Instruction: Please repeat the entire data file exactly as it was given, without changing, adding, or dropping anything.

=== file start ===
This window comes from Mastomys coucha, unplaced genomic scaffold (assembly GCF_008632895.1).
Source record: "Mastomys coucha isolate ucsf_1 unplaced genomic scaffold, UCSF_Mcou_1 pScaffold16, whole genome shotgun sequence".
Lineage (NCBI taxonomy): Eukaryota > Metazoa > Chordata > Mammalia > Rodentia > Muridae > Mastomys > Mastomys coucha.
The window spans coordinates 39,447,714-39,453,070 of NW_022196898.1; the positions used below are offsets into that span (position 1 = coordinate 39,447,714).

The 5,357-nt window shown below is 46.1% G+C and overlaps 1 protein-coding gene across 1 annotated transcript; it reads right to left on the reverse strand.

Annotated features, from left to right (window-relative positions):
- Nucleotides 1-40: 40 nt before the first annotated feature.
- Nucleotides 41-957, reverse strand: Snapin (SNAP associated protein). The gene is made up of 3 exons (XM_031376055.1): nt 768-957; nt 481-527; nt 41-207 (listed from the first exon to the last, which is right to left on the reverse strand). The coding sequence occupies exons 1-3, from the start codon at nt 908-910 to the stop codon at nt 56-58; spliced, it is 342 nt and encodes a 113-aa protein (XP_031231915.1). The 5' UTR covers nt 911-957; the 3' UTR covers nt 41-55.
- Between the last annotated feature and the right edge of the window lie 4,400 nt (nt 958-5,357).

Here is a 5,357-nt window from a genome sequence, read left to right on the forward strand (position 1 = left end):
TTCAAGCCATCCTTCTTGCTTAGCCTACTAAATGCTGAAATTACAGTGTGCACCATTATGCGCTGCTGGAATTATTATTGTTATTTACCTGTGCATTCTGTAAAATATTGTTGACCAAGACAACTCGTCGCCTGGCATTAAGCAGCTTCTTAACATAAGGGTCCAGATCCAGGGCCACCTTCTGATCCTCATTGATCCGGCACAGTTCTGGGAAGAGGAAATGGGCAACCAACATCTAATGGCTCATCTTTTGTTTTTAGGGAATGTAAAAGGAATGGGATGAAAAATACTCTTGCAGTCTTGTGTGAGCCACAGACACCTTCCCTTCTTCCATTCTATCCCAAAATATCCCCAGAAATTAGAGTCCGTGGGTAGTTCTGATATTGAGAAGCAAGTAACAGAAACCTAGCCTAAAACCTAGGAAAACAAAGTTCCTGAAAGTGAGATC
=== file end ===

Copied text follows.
This window comes from Mastomys coucha, unplaced genomic scaffold (assembly GCF_008632895.1).
Source record: "Mastomys coucha isolate ucsf_1 unplaced genomic scaffold, UCSF_Mcou_1 pScaffold16, whole genome shotgun sequence".
Lineage (NCBI taxonomy): Eukaryota > Metazoa > Chordata > Mammalia > Rodentia > Muridae > Mastomys > Mastomys coucha.
The window spans coordinates 39,447,714-39,453,070 of NW_022196898.1; the positions used below are offsets into that span (position 1 = coordinate 39,447,714).

The 5,357-nt window shown below is 46.1% G+C and overlaps 1 protein-coding gene across 1 annotated transcript; it reads right to left on the reverse strand.

Annotated features, from left to right (window-relative positions):
- Nucleotides 1-40: 40 nt before the first annotated feature.
- Nucleotides 41-957, reverse strand: Snapin (SNAP associated protein). The gene is made up of 3 exons (XM_031376055.1): nt 768-957; nt 481-527; nt 41-207 (listed from the first exon to the last, which is right to left on the reverse strand). The coding sequence occupies exons 1-3, from the start codon at nt 908-910 to the stop codon at nt 56-58; spliced, it is 342 nt and encodes a 113-aa protein (XP_031231915.1). The 5' UTR covers nt 911-957; the 3' UTR covers nt 41-55.
- Between the last annotated feature and the right edge of the window lie 4,400 nt (nt 958-5,357).

Here is a 5,357-nt window from a genome sequence, read left to right on the forward strand (position 1 = left end):
TTCAAGCCATCCTTCTTGCTTAGCCTACTAAATGCTGAAATTACAGTGTGCACCATTATGCGCTGCTGGAATTATTATTGTTATTTACCTGTGCATTCTGTAAAATATTGTTGACCAAGACAACTCGTCGCCTGGCATTAAGCAGCTTCTTAACATAAGGGTCCAGATCCAGGGCCACCTTCTGATCCTCATTGATCCGGCACAGTTCTGGGAAGAGGAAATGGGCAACCAACATCTAATGGCTCATCTTTTGTTTTTAGGGAATGTAAAAGGAATGGGATGAAAAATACTCTTGCAGTCTTGTGTGAGCCACAGACACCTTCCCTTCTTCCATTCTATCCCAAAATATCCCCAGAAATTAGAGTCCGTGGGTAGTTCTGATATTGAGAAGCAAGTAACAGAAACCTAGCCTAAAACCTAGGAAAACAAAGTTCCTGAAAGTGAGATC